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Femen partout, féminisme nulle part, par Mona Chollet (Le Monde diplomatique, 12 mars 2013)

Femen partout, féminisme nulle part, par Mona Chollet (Le Monde diplomatique, 12 mars 2013)

Related:  FéminismeBlogs féministes/-ninsLE CORPS DES FEMMESFéminisme

Judy Chicago’s The Dinner Party (by Jane Davila) I’m going to do my best with a work and artist who is near and dear to June’s heart. Feel free to jump in, June and anyone else, with more and better insights. The work is permanently installed at the Brooklyn Museum and is now open to the public. The description of the exhibit: The Dinner Party, an important icon of 1970s feminist art and a milestone in twentieth-century art, is presented as the centerpiece around which the Elizabeth A. Johnny Got His Gun: Key Facts full title · Johnny Got His Gun author · Dalton Trumbo type of work · Novel Growing Out My Bush Day 180 - From Bare to Bush It’s been 180 days since the inception of this (almost accidental) project. True, I meant to start a blog that documented my pubic hair regrowth, but I never in a million years envisioned that it would become such a renown and adored fixture within Tumblr society. I never thought I’d create a post that received over 100 thousand notes on it on this platform alone and has appeared within countless other venues on the internet.

Lidia Triptych for Little Girls This work investigates the consequences that centuries of education, tailored by a patriarchal society, have given to generations of women making them loose their identity and sense of reality. Urban political performance about human beings' state in this world of globalization.

'The Riot Grrrl Collection' spreads girl germs of the '90s movement - latimes Image from the book "The Riot Grrrl Collection." (Feminist Press ) "What we do is secret." That motto is scrawled more than once in the fanzines assembled in "The Riot Grrrl Collection," this first-ever collection of writings and artwork from Riot Grrrl, the early '90s punk-based feminist movement whose critique of boy-centrism in music and art circles was co-opted by the Spice Girls, then resurrected by Pussy Riot. "What we do is secret" captures the clever agitprop style that turned purposely crude underground publications into coveted fetish objects of mass-media hype.

A Modest Proposal A Modest Proposal For preventing the Children of Poor People From being a Burthen to Their Parents or Country, and For making them Beneficial to the Publick,[1] commonly referred to as A Modest Proposal, is a Juvenalian satirical essay written and published anonymously by Jonathan Swift in 1729. The essay suggests that the impoverished Irish might ease their economic troubles by selling their children as food for rich gentlemen and ladies. This satirical hyperbole mocked heartless attitudes towards the poor, as well as British policy toward the Irish in general. The primary target of Swift's satire was the rationalism of modern economics, and the growth of rationalistic modes of thinking in modern life at the expense of more traditional human values. In English writing, the phrase "a modest proposal" is now conventionally an allusion to this style of straight-faced satire. Synopsis[edit]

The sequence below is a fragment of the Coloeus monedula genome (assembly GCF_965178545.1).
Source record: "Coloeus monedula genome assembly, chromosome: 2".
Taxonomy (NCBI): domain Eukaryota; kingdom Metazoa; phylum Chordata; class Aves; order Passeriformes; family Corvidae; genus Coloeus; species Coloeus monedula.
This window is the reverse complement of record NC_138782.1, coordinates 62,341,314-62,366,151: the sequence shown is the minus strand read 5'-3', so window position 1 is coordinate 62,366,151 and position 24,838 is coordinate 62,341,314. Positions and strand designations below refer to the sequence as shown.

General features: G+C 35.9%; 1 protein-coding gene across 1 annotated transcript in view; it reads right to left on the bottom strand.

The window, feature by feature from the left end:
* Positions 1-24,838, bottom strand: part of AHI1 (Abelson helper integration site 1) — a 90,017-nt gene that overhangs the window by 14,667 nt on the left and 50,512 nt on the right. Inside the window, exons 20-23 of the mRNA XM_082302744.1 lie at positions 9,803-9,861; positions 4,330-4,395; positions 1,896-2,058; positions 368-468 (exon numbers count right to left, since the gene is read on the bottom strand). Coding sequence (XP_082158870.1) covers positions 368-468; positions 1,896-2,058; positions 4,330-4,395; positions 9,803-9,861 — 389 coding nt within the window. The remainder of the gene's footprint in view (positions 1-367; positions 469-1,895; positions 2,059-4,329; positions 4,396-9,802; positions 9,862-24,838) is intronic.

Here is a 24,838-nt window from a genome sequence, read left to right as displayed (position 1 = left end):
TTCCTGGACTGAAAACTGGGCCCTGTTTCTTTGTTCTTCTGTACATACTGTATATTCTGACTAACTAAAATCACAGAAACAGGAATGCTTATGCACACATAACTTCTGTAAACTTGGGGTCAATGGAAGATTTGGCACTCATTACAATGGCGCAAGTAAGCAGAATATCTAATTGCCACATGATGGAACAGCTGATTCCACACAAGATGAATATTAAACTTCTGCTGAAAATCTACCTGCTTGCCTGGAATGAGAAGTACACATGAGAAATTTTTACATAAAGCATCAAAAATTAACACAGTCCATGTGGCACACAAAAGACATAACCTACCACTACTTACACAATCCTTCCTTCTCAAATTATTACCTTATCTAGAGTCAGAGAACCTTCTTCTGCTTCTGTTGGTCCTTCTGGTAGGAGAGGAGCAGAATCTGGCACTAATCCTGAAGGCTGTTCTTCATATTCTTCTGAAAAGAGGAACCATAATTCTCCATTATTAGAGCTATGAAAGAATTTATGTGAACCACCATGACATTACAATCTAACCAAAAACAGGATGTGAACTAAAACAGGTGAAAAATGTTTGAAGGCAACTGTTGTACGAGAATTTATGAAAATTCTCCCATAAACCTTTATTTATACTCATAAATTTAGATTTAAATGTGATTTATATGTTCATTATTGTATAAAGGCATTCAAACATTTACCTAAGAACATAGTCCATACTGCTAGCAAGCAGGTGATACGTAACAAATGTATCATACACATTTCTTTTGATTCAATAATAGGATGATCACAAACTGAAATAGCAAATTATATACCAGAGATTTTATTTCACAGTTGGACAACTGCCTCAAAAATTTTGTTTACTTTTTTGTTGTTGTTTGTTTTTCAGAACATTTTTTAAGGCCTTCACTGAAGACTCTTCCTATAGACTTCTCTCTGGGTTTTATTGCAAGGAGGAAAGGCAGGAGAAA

Listen up, women are telling their story now I have been waiting all my life for what 2014 has brought. It has been a year of feminist insurrection against male violence: a year of mounting refusal to be silent, refusal to let our lives and torments be erased or dismissed. It has not been a harmonious time, but harmony is often purchased by suppressing those with something to say. It was loud, discordant, and maybe transformative, because important things were said – not necessarily new, but said more emphatically, by more of us, and heard as never before. It was a watershed year for women, and for feminism, as we refused to accept the pandemic of violence against women – the rape, the murder, the beatings, the harassment on the streets and the threats online. Women’s voices achieved a power that seems unprecedented, and the whole conversation changed.

Riot Grrrl – Subcultures and Sociology History The band Bratmobile playing live in 1994. Photo credit: Wikipedia Riot Grrrl, a group mainly comprised of white females that identified as “punk-feminists,” emerged in the early 1990s in Washington, D.C.and Olympia, Washington (Downes 2012).The term Riot Grrrl stems from Allison Wolfe and Molly Neuman, members of the feminist punk band Bratmobile, who coined the phrase “girl riot.” Jen Smith then created the term “grrrl” and later “Riot Grrrl” through the expression “angry grrrl zines” devised by Tobi Vail (Downes 2012). Yemen’s collapse is a taste of things to come Yemen is on the brink of civil war. The collapse of the US-backed government in the 2,500-year-old capital city, Sanaa, and the takeover by Shiite Houthi rebels from the north, has left the country in turmoil, amidst the threat of yet another regional conflagration along sectarian lines. Britain, the United States and France have already closed down their embassies, but less clear is how they can respond to a crisis that looks ready to spiral out of control. The war pundits have been out in force offering all manner of stale recommendations, largely rehashed from the last decade of failed counter-terrorism policies.

Men, if you really think you’re a feminist here’s what to do when a woman says you’re being sexist There’s a conversation I’ve had with men more times than I care to recount and it goes a bit like this: Me: “Hey, that’s a sexist thing to say.” Man: “ME?